Understanding Success Criterion 1.3.4: Orientation

Content does not restrict its view and operation to a single display orientation, such as portrait or landscape, unless a specific display orientation is essential.

Examples where a particular display orientation may be essential are a bank check, a piano application, slides for a projector or television, or virtual reality content where binary display orientation is not applicable.

Intent of Success Criterion 1.3.4: Orientation

The intent of this Success Criterion is to ensure that all content and functionality is available regardless of the display orientation (portrait or landscape). Some websites and applications automatically set the screen to a particular display orientation and expect that users will respond by rotating their device to match. However, some users have their devices mounted in a fixed orientation (e.g. on the arm of a power wheelchair). Therefore, websites and applications need to support both orientations by making sure content and functionality is available in each orientation. While the order of content and method of functionality may have differences the content and functionality is available. When a particular orientation is essential, the user needs to be advised of the orientation requirements.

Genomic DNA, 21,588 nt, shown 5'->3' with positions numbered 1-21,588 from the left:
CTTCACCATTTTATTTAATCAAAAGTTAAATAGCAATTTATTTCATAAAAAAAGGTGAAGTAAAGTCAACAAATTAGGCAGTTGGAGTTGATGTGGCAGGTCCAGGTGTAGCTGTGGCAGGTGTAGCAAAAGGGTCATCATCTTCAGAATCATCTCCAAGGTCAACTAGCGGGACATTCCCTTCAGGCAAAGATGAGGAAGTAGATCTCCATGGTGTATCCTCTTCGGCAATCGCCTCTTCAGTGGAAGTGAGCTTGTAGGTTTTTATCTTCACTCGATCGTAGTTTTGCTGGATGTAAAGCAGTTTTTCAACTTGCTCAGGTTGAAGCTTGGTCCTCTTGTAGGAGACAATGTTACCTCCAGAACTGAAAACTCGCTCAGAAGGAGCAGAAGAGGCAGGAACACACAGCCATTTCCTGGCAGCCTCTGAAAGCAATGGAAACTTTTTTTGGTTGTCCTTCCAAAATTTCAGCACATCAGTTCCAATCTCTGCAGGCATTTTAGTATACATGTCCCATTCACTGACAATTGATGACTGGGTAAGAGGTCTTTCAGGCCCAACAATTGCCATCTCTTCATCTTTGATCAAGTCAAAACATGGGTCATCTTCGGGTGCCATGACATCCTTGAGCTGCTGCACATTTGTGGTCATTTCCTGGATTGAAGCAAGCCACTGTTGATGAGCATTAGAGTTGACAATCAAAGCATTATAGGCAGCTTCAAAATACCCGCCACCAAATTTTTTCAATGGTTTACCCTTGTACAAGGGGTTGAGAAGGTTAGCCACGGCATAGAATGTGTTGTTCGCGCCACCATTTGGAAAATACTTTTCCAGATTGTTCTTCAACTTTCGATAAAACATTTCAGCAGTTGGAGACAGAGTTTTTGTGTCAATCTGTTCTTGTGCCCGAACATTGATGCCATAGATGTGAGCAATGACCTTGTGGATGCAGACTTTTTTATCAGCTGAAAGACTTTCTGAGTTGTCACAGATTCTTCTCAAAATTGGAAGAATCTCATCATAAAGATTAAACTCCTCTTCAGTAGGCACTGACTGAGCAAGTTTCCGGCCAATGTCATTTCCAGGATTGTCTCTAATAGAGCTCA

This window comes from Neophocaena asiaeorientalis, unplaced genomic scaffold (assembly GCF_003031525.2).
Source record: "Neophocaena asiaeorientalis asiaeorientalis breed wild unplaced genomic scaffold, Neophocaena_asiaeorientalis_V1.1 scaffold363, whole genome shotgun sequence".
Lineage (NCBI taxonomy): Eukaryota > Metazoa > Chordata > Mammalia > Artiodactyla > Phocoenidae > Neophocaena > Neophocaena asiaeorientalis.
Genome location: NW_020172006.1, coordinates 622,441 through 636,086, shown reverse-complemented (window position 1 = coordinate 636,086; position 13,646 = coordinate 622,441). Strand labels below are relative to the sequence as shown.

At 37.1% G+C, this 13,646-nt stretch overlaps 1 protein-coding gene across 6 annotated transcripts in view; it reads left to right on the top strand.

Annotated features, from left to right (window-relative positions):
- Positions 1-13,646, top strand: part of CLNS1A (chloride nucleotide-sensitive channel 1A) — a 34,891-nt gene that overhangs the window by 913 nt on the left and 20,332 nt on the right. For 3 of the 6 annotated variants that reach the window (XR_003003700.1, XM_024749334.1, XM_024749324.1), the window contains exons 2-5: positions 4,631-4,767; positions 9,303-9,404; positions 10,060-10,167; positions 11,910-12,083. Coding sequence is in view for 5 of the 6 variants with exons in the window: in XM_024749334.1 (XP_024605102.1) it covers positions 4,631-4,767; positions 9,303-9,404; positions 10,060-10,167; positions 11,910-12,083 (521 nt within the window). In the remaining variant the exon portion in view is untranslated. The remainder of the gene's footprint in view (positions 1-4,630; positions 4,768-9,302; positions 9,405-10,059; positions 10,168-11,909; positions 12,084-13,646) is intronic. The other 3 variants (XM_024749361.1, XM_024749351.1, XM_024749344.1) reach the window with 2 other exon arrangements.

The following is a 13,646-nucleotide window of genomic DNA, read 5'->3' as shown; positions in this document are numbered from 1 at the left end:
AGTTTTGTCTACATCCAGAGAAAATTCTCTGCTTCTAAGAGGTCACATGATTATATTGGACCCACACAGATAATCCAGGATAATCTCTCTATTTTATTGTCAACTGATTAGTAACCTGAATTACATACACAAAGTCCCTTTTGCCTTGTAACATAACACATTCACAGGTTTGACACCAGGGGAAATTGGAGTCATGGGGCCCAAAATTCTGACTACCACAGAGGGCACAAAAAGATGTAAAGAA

Benefits of Success Criterion 1.3.4: Orientation

Examples of Success Criterion 1.3.4: Orientation

Resources Success Criterion 1.3.4: Orientation

Techniques for Success Criterion 1.3.4: Orientation

Each numbered item in this section represents a technique or combination of techniques that the WCAG Working Group deems sufficient for meeting this Success Criterion. However, it is not necessary to use these particular techniques. For information on using other techniques, see Understanding Techniques for WCAG Success Criteria, particularly the "Other Techniques" section.

Sufficient Techniques

  • Using CSS to set the orientation to allow both landscape and portrait.
  • Use of show/hide controls to allow access to content in different orientations.

Failures

  • Locking the orientation.
  • Functionality that is only available in one orientation.